Audiophile equipment is new to me, though old(er).
For the last few years I'v been trying various speakers: Some can benefit from a sub, I believe. Currently I own Tylers Mini, Rain Makers, Silverline SR11&&17, ERA D4 and most recently a pair of Triangle 202, which I like alot.
Yes, I'm infected and probably need help. I'm therapist, which is of zero help, of course...save the humour.

I presently use an inexpensive Yamaha sub. My room is 10x12, 10 ft ceilings. Power is Harmon Kardon 3470 or NAD 7175 PE. Any suggestion for an all around good sub with flexibility for the various speakers and those to come?

Thanks in advance. Cheers.
Hi Earthquake, I sold you the 202's and would highly recomend the Velodyne Optimum 8 sub-woofer. It's a sealed sub that goes flat to 27hz and rolls into the teens. It has a eq feature that sends out several soundwaves into the room, you hook a supplyed microphone to the sub and put the mic where you will be seated. The mic tells the sub what algorythems to set to make everything from 120hz to 27hz flat. It's the only sub I've heard that can keep up with the Triangle. Trust me on this one.
You need a sub-woofer with equalization, preferably one that calibrates itself. You also need a sub-woofer (or sub-woofer controller) that will put a high-pass on the main speakers.

1) Your room has its fundamental resonance at 47Hz and will have bass increasing below that. Since you're not going to buy a commercial sub-woofer that starts rolling off at that point due to its mechanical parameters you need to deal with the situation electronically to avoid excess low frequency energy.

2) Your room will have horrendous resonances at 57Hz and multiples thereof that give you one-note bass. Notch filters will fix those problems for a single seating position. A higher cross-over (try 120Hz) will move the first resonances out of the main speakers' pass-band so you only need to notch the sub-woofer output.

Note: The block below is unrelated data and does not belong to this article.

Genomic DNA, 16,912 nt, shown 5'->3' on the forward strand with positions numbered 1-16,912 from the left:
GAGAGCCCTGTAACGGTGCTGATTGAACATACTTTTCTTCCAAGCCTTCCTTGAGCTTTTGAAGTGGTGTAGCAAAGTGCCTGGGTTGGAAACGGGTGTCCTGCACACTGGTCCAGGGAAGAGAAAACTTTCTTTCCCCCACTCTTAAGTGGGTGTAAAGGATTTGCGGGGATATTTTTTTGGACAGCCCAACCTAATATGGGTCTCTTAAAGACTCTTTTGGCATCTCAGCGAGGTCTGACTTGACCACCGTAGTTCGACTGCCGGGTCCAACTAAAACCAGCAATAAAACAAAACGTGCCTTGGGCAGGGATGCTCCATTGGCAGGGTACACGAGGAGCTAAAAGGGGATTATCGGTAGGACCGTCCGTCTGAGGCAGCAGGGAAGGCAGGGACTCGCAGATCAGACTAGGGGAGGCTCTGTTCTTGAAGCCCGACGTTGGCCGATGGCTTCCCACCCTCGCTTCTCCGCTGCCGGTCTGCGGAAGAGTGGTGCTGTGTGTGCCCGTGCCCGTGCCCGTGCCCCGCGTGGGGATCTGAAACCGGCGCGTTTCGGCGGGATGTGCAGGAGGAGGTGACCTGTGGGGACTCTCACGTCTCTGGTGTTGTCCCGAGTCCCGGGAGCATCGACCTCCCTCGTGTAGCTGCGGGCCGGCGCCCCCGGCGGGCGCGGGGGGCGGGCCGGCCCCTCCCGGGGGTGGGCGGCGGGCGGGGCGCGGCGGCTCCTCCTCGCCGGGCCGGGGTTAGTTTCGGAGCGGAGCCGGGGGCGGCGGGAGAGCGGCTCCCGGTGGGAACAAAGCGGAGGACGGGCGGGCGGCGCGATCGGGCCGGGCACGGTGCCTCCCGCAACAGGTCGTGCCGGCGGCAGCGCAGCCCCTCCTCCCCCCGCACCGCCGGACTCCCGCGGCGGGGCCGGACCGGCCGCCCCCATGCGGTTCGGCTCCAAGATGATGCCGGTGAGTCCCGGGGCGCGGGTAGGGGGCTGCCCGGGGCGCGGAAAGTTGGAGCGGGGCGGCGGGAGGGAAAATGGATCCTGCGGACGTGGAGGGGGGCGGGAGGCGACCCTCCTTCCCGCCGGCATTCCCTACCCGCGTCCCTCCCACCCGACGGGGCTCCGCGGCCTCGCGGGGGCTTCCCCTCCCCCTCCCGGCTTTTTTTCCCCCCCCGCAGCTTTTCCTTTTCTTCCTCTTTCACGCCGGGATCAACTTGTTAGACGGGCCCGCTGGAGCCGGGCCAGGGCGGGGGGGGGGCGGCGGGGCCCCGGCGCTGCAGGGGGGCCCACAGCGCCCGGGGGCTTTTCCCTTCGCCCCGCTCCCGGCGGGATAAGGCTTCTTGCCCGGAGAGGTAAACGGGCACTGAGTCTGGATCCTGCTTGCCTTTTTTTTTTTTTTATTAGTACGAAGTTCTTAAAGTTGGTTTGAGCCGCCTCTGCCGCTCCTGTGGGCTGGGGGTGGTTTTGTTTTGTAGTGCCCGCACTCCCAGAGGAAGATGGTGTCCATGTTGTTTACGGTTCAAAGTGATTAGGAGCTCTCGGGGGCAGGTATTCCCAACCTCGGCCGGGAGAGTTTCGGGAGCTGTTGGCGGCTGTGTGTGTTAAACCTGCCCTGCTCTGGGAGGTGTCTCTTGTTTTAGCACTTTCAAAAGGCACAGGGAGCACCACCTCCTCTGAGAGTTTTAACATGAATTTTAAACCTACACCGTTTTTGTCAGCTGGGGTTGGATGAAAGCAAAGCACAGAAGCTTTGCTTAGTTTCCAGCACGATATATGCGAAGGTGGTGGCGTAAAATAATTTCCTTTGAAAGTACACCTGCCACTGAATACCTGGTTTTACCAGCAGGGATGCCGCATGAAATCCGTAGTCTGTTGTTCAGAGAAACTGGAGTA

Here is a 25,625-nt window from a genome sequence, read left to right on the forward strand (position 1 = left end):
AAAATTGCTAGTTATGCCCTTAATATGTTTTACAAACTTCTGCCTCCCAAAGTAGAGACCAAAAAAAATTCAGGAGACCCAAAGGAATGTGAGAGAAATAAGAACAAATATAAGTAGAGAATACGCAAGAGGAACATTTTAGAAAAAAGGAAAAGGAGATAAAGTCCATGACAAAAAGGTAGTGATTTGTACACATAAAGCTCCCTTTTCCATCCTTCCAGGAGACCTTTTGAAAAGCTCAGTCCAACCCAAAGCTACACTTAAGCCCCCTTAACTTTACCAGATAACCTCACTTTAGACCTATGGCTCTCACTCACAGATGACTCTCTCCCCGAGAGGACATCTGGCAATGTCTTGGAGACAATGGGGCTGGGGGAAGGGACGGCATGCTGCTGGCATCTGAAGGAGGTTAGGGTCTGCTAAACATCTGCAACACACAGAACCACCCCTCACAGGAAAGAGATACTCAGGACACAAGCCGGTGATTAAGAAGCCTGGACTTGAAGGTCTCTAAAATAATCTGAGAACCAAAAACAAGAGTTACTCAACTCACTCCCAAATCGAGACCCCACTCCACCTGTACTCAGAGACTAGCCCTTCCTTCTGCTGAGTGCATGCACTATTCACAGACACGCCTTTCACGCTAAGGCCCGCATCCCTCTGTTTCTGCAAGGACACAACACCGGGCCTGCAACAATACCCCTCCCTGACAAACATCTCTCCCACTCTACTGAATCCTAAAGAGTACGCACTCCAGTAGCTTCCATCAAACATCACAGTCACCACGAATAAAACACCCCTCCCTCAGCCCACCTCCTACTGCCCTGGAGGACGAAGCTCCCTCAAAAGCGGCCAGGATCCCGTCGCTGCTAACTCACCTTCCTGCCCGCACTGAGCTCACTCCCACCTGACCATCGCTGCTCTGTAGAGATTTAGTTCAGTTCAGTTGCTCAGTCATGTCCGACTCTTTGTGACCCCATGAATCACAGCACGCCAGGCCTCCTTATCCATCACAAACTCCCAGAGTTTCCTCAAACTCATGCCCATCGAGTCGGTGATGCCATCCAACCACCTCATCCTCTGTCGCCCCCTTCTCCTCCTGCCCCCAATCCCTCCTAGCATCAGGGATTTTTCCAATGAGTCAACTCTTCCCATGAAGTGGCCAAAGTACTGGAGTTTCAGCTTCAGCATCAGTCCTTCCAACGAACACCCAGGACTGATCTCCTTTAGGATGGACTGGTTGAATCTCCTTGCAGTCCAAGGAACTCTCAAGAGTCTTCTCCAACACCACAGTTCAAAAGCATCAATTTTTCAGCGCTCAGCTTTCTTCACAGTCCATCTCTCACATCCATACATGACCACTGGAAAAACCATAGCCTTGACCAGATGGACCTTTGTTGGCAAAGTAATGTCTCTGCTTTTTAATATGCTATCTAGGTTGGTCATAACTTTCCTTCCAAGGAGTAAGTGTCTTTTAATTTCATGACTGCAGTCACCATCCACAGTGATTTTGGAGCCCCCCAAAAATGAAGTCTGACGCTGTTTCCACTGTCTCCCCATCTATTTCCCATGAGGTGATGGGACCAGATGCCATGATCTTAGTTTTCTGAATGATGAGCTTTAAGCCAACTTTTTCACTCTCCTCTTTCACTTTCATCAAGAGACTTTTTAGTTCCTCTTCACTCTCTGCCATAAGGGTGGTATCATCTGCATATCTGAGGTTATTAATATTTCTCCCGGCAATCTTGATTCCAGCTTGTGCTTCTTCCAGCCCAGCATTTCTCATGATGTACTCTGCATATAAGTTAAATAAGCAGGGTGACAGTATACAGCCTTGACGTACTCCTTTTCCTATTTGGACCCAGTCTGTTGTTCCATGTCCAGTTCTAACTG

Forget REL sub-woofers which do neither.
That room will never be right for bass. It's lousy advice, I know, but... change the room. There's a limit to how much you can fight the physics.
My room is 10X13X8 and the bass is wonderful. I've had several people comment on how clean and articulate the bass is.
Drew, that's odd, when I tried the "learning" subs (velodyne specifically) when I had a system in a very small room in the basement my experience was that sure some manipulation could affect performance in specific areas (frequencies), but the sub just wasn't very good.

Applying filtration to a sub that just doesn't produce a strongly musical sound performance and the ability to stay caught up with my speakers (at the time a pair of Wilson Audio Duettes) didn't do it for me.

All the digital manipulation didn't make up for a somewhat lacking sub in the first place.

My recommendation is to find a sub that has high performance characteristics and good speed, whether with or without all the digital filtration/adulteration components built-in.

A finely tuned Yugo is still a Yugo and no matter how good of a condition its engine is in, it's performance will always be limited.